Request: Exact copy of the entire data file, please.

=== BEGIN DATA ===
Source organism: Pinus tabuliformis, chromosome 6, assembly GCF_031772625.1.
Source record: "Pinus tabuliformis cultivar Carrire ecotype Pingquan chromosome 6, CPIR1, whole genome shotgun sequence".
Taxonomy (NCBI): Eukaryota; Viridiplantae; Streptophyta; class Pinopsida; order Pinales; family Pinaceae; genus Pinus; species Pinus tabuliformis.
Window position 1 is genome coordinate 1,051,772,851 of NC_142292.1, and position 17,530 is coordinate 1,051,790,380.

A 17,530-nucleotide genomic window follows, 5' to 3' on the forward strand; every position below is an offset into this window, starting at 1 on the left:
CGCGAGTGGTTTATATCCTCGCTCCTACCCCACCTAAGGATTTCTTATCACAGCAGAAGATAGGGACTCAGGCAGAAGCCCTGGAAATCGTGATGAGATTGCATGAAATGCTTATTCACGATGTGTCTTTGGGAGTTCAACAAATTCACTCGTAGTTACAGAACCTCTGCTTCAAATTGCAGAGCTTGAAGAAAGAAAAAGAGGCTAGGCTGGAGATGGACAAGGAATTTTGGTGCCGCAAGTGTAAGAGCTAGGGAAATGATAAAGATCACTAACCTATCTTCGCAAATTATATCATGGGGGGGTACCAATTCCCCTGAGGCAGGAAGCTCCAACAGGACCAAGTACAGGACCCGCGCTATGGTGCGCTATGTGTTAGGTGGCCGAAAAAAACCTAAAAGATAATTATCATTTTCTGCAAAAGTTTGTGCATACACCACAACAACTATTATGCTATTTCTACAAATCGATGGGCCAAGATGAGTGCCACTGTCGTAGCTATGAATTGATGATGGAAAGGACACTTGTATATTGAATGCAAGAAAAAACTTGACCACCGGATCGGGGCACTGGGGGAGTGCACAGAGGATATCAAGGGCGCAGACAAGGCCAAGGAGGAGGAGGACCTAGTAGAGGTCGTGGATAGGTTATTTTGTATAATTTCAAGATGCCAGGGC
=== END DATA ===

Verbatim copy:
Source organism: Pinus tabuliformis, chromosome 6, assembly GCF_031772625.1.
Source record: "Pinus tabuliformis cultivar Carrire ecotype Pingquan chromosome 6, CPIR1, whole genome shotgun sequence".
Taxonomy (NCBI): Eukaryota; Viridiplantae; Streptophyta; class Pinopsida; order Pinales; family Pinaceae; genus Pinus; species Pinus tabuliformis.
Window position 1 is genome coordinate 1,051,772,851 of NC_142292.1, and position 17,530 is coordinate 1,051,790,380.

A 17,530-nucleotide genomic window follows, 5' to 3' on the forward strand; every position below is an offset into this window, starting at 1 on the left:
CGCGAGTGGTTTATATCCTCGCTCCTACCCCACCTAAGGATTTCTTATCACAGCAGAAGATAGGGACTCAGGCAGAAGCCCTGGAAATCGTGATGAGATTGCATGAAATGCTTATTCACGATGTGTCTTTGGGAGTTCAACAAATTCACTCGTAGTTACAGAACCTCTGCTTCAAATTGCAGAGCTTGAAGAAAGAAAAAGAGGCTAGGCTGGAGATGGACAAGGAATTTTGGTGCCGCAAGTGTAAGAGCTAGGGAAATGATAAAGATCACTAACCTATCTTCGCAAATTATATCATGGGGGGGTACCAATTCCCCTGAGGCAGGAAGCTCCAACAGGACCAAGTACAGGACCCGCGCTATGGTGCGCTATGTGTTAGGTGGCCGAAAAAAACCTAAAAGATAATTATCATTTTCTGCAAAAGTTTGTGCATACACCACAACAACTATTATGCTATTTCTACAAATCGATGGGCCAAGATGAGTGCCACTGTCGTAGCTATGAATTGATGATGGAAAGGACACTTGTATATTGAATGCAAGAAAAAACTTGACCACCGGATCGGGGCACTGGGGGAGTGCACAGAGGATATCAAGGGCGCAGACAAGGCCAAGGAGGAGGAGGACCTAGTAGAGGTCGTGGATAGGTTATTTTGTATAATTTCAAGATGCCAGGGC